Dr Deepa Govindarajan Driver

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UCU NEC elections: 
Vote Dr Deepa Govindarajan Driver for Representatives of Black Members

Challenging oppression; building strength and accountability

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Our institutions are being managed in ways that undermine the fundamental values many of us cherish. The Covid-19 pandemic, comes in the wake of a pandemic of poverty caused by ideological approaches that entrench structural barriers. These barriers are not just in education but in how our students and staff live their day-to-day lives; all this has been made very visible by the pandemic. Those who do not benefit from inherited wealth and social status continue to be held back, despite working hard and being intelligent, knowledgeable and capable. 

Within both FE and HE, decades of unsustainable student recruitment, excessive pay for senior management and consultants, focus on new shiny buildings, overseas campuses and expensive extras have been paid for by staff and students. Foolhardy ventures have resulted in rampant inequality, stagnant pay and job insecurity for many workers. Marketisation, casualisation and financialisation have led to the erosion of education. The physical and mental well-being of staff and students has become all-too-expendable. Meanwhile managers have been adept at spinning a false narrative of caring for the community, for our students and for us, through dubious well-being programmes, all the while increasing workloads to unsustainable levels.

As a disabled, black, woman who has experienced casualisation first-hand, I can empathise with, and relate to, structural barriers our members confront.  My experience on UCU’s NEC, and as a branch activist who has supported members and taken a leading role in my branch, mean that I am aware of the realities of grassroots work. As an NEC member, I have campaigned and organised to address these issues nationally, and have contributed particularly to work on saving our pensions (an area of great structural inequality), on making the union more accountable and to amplifying grassroots activists’ efforts to hold employers to account.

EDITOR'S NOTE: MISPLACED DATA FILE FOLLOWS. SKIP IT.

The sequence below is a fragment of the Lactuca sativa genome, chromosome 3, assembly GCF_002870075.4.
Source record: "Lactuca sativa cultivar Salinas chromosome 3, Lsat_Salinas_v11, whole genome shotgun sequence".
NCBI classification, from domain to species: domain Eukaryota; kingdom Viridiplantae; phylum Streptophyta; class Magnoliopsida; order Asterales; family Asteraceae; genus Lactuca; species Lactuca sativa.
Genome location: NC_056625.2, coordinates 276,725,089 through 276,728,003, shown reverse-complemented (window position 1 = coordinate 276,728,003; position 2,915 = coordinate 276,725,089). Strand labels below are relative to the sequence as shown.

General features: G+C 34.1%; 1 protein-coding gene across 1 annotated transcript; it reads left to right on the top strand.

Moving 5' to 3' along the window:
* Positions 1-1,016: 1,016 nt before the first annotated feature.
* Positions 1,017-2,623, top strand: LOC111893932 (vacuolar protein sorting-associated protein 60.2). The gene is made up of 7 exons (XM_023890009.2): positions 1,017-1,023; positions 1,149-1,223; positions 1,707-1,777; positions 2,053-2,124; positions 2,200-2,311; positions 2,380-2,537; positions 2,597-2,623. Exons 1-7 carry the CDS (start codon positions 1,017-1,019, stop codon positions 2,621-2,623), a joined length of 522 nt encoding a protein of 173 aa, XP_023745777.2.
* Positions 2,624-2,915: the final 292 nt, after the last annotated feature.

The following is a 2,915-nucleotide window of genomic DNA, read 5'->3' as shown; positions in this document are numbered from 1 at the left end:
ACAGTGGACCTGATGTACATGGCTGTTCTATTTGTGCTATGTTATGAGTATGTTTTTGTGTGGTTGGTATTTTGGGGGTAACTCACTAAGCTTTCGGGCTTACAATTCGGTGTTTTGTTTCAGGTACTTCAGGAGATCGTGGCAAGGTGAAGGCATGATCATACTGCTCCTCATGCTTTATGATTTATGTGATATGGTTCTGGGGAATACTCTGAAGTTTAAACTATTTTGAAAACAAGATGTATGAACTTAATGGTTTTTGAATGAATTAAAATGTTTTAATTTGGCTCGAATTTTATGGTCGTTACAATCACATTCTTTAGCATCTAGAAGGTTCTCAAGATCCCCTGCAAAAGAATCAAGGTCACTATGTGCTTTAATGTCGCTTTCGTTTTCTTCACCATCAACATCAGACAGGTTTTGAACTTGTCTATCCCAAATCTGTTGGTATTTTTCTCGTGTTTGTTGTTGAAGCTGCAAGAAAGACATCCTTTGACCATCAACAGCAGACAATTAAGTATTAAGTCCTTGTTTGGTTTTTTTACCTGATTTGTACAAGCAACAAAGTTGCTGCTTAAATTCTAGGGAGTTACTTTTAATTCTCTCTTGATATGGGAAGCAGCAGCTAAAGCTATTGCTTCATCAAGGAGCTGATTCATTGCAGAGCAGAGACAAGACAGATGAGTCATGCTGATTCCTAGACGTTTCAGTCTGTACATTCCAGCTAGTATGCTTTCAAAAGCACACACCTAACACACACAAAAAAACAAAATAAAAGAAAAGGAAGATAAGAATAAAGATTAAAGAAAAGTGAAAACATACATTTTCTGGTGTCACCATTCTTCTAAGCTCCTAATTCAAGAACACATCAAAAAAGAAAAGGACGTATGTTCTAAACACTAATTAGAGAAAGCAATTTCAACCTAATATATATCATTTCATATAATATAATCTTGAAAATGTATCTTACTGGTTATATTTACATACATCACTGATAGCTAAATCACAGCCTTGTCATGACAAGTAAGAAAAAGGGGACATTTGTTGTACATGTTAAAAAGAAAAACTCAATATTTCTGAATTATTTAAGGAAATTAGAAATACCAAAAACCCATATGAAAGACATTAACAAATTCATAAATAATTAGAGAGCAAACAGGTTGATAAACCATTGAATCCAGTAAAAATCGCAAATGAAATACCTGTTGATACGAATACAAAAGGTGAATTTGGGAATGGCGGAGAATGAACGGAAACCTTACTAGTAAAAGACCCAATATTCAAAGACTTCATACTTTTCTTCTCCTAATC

I will be your voice at the NEC and in negotiations. My background and experiences allow me to engage credibly with the issues plaguing our institutions and I stand committed to amplifying UCU’s efforts to create a more sustainable approach to post-16 education. Staff and students must be treated fairly.  I will stand by you as we garner the solidarity and strength we all need when we are challenging inequalities in the workplace, fighting for rights at an industrial tribunal/picket line, organising locally on key issues or engaging with the day-to-day negotiations that determine pay, pensions or workplace conditions.

Our union needs an NEC and national negotiators who have a serious commitment to members’ rights, and aren’t just trying to fit in with the easy solutions or what’s temporarily politically expedient. I aspire to be trustworthy, open, knowledgeable, and member-focussed.  As a former financial regulator, and having worked in financial services, I bring skills and insights that will be valuable for deliberations of the NEC.

If re-elected to NEC, I will continue to work with members to press for employers to advance improvements to workload, pay, casualisation, equalities, working conditions and pensions. The way that many of our institutions are run, is actively harmful to education. I want us have a genuine say in the governance of our institutions. We need to be proactive in directing how our institutional decisions are made, not just react defensively to whichever hare-brained or corrupt plan management comes up with next. I want to see reduced bureaucracy, greater transparency and genuine accountability both within our institutions and in our union. I will continue to put in the work it takes to make these a reality. 

With our zeal, our collective intelligence and experience, and the right values, we can reclaim our workplaces. We can make them institutions whose worth is judged not by rigged rankings, league tables or financial returns to the few, but by our contributions to education and how this in turn shapes our community.